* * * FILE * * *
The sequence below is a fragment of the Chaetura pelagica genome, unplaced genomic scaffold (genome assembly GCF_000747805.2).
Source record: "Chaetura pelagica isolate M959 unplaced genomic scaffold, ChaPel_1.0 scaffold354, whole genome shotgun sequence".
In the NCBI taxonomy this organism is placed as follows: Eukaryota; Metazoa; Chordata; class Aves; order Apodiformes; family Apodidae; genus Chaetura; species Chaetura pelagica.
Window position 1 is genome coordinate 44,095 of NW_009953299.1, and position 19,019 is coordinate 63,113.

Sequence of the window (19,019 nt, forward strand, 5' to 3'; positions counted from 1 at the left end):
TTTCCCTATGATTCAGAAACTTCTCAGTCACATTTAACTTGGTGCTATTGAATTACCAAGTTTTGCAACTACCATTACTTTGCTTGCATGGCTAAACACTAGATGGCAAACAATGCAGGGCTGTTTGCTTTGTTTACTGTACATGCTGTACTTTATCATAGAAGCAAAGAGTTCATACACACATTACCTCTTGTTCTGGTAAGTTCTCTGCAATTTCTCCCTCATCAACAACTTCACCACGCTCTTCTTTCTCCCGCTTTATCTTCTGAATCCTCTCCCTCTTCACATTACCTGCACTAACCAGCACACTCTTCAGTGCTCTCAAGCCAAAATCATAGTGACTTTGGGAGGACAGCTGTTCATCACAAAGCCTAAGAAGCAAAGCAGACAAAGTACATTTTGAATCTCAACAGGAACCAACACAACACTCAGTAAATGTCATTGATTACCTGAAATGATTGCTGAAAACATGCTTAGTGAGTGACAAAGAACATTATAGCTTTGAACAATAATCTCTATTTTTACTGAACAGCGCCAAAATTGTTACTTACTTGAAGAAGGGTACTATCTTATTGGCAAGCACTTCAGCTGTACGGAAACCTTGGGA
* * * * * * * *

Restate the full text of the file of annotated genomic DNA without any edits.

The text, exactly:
The sequence below is a fragment of the Chaetura pelagica genome, unplaced genomic scaffold (genome assembly GCF_000747805.2).
Source record: "Chaetura pelagica isolate M959 unplaced genomic scaffold, ChaPel_1.0 scaffold354, whole genome shotgun sequence".
In the NCBI taxonomy this organism is placed as follows: Eukaryota; Metazoa; Chordata; class Aves; order Apodiformes; family Apodidae; genus Chaetura; species Chaetura pelagica.
Window position 1 is genome coordinate 44,095 of NW_009953299.1, and position 19,019 is coordinate 63,113.

Sequence of the window (19,019 nt, forward strand, 5' to 3'; positions counted from 1 at the left end):
TTTCCCTATGATTCAGAAACTTCTCAGTCACATTTAACTTGGTGCTATTGAATTACCAAGTTTTGCAACTACCATTACTTTGCTTGCATGGCTAAACACTAGATGGCAAACAATGCAGGGCTGTTTGCTTTGTTTACTGTACATGCTGTACTTTATCATAGAAGCAAAGAGTTCATACACACATTACCTCTTGTTCTGGTAAGTTCTCTGCAATTTCTCCCTCATCAACAACTTCACCACGCTCTTCTTTCTCCCGCTTTATCTTCTGAATCCTCTCCCTCTTCACATTACCTGCACTAACCAGCACACTCTTCAGTGCTCTCAAGCCAAAATCATAGTGACTTTGGGAGGACAGCTGTTCATCACAAAGCCTAAGAAGCAAAGCAGACAAAGTACATTTTGAATCTCAACAGGAACCAACACAACACTCAGTAAATGTCATTGATTACCTGAAATGATTGCTGAAAACATGCTTAGTGAGTGACAAAGAACATTATAGCTTTGAACAATAATCTCTATTTTTACTGAACAGCGCCAAAATTGTTACTTACTTGAAGAAGGGTACTATCTTATTGGCAAGCACTTCAGCTGTACGGAAACCTTGGGA